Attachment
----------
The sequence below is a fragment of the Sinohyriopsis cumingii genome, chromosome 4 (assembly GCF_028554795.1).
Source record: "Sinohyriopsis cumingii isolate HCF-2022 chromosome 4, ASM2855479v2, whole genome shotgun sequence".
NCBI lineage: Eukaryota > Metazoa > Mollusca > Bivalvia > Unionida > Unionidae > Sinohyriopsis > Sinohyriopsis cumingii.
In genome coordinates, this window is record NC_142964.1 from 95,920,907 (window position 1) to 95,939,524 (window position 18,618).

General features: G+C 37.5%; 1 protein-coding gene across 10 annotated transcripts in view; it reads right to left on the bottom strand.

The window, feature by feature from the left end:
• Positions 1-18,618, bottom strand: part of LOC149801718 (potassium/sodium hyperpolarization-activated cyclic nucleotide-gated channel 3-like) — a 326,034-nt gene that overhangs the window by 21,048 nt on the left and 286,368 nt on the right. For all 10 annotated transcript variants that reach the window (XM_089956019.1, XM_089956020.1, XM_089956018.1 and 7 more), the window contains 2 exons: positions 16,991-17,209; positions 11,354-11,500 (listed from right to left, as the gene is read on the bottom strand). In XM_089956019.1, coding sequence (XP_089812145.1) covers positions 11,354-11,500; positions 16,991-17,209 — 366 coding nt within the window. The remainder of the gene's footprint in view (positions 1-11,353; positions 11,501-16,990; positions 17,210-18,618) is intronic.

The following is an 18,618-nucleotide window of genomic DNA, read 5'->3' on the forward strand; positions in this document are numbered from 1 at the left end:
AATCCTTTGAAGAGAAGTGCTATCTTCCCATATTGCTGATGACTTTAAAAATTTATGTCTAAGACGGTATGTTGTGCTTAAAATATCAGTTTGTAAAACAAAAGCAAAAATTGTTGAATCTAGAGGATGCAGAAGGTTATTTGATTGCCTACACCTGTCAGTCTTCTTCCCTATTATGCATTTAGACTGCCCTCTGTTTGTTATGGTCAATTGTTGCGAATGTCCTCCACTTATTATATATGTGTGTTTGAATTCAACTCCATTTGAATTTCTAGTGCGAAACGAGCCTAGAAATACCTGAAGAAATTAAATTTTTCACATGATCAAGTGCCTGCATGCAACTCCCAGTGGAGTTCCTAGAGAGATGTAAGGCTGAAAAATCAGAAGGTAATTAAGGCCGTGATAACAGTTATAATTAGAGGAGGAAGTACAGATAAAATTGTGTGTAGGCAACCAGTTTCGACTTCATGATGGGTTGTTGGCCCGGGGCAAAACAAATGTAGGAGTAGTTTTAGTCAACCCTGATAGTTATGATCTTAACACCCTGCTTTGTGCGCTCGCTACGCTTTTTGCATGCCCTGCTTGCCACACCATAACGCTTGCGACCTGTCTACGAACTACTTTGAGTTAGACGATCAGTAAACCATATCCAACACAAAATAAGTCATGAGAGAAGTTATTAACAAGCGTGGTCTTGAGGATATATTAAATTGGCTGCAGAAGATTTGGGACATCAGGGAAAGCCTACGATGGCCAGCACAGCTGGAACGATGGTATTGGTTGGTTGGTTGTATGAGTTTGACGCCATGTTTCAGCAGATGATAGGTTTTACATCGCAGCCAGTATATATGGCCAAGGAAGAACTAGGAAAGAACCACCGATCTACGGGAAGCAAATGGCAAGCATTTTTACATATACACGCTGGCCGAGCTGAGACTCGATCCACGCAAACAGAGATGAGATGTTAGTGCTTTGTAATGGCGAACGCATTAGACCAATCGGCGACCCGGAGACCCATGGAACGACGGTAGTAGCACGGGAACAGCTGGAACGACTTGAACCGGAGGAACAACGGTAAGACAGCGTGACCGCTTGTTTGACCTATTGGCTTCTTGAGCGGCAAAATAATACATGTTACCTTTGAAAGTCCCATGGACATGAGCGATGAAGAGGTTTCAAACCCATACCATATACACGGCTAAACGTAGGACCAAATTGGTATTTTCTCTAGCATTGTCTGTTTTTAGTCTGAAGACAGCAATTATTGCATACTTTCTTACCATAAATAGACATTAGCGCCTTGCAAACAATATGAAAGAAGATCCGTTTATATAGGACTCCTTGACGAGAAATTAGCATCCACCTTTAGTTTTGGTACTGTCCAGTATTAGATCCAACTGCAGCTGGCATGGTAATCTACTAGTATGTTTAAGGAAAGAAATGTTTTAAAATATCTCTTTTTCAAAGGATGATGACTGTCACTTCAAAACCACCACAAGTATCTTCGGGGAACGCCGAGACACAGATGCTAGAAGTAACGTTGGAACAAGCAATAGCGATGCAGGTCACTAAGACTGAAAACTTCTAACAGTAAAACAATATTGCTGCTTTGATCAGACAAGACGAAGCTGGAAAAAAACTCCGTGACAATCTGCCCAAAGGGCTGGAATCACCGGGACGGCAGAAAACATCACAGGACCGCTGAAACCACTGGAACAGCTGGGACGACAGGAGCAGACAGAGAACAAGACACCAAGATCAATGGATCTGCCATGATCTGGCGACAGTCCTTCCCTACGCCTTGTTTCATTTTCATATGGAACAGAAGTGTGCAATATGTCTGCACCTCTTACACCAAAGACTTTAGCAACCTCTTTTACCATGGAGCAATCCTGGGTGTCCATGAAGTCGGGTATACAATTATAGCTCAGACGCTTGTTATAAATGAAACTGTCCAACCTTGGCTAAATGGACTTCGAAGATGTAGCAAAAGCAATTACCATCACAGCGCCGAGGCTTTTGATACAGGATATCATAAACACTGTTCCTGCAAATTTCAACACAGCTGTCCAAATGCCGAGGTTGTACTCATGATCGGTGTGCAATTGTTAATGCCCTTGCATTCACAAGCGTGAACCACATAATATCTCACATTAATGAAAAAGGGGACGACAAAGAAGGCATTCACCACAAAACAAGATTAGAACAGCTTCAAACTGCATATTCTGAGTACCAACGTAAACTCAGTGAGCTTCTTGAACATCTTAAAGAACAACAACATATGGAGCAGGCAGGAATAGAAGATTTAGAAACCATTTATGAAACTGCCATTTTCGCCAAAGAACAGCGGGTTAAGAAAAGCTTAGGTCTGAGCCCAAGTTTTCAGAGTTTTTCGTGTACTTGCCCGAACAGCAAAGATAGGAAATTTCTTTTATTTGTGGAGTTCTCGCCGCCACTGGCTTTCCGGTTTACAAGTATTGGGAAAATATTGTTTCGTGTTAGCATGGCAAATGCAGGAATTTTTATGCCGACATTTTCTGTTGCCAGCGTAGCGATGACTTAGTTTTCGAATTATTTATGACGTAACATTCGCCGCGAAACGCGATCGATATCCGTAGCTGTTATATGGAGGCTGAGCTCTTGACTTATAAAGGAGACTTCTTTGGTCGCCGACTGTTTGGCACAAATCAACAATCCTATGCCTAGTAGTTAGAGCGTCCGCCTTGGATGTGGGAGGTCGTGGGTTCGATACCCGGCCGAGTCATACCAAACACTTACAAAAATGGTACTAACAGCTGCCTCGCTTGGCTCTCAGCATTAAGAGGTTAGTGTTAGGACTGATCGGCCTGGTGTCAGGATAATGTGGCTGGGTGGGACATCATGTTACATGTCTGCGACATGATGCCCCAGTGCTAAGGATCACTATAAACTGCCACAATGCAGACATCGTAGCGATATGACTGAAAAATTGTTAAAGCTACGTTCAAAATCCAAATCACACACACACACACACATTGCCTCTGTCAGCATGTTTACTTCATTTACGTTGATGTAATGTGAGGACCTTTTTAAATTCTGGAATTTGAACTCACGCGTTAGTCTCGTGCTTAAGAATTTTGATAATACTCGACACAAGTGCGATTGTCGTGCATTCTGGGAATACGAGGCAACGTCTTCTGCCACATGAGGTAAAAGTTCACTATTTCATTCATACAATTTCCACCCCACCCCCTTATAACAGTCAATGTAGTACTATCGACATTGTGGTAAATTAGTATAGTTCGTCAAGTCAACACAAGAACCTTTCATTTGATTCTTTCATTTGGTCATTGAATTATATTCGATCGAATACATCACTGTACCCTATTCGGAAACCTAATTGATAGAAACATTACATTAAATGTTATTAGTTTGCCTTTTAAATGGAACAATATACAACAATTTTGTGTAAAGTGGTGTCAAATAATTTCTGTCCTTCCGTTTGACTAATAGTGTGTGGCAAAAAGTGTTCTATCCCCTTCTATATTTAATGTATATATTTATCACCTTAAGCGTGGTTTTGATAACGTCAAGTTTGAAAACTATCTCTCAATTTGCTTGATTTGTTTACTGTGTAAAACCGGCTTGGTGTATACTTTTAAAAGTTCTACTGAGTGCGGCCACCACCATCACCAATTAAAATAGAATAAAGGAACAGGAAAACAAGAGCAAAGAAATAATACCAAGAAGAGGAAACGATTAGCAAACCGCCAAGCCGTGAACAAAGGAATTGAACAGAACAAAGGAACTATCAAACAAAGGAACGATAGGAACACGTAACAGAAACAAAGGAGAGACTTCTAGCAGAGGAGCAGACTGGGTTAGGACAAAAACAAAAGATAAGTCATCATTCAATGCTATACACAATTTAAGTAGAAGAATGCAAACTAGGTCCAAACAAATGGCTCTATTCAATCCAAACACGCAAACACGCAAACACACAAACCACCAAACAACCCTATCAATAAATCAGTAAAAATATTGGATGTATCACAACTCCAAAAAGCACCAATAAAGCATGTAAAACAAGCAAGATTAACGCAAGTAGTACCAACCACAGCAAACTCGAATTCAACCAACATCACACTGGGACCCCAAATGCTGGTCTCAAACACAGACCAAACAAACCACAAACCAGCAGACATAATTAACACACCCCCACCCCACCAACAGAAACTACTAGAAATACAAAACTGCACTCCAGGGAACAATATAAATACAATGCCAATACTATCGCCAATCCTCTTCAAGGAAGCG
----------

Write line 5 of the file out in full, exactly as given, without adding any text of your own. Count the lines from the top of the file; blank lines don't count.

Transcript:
General features: G+C 37.5%; 1 protein-coding gene across 10 annotated transcripts in view; it reads right to left on the bottom strand.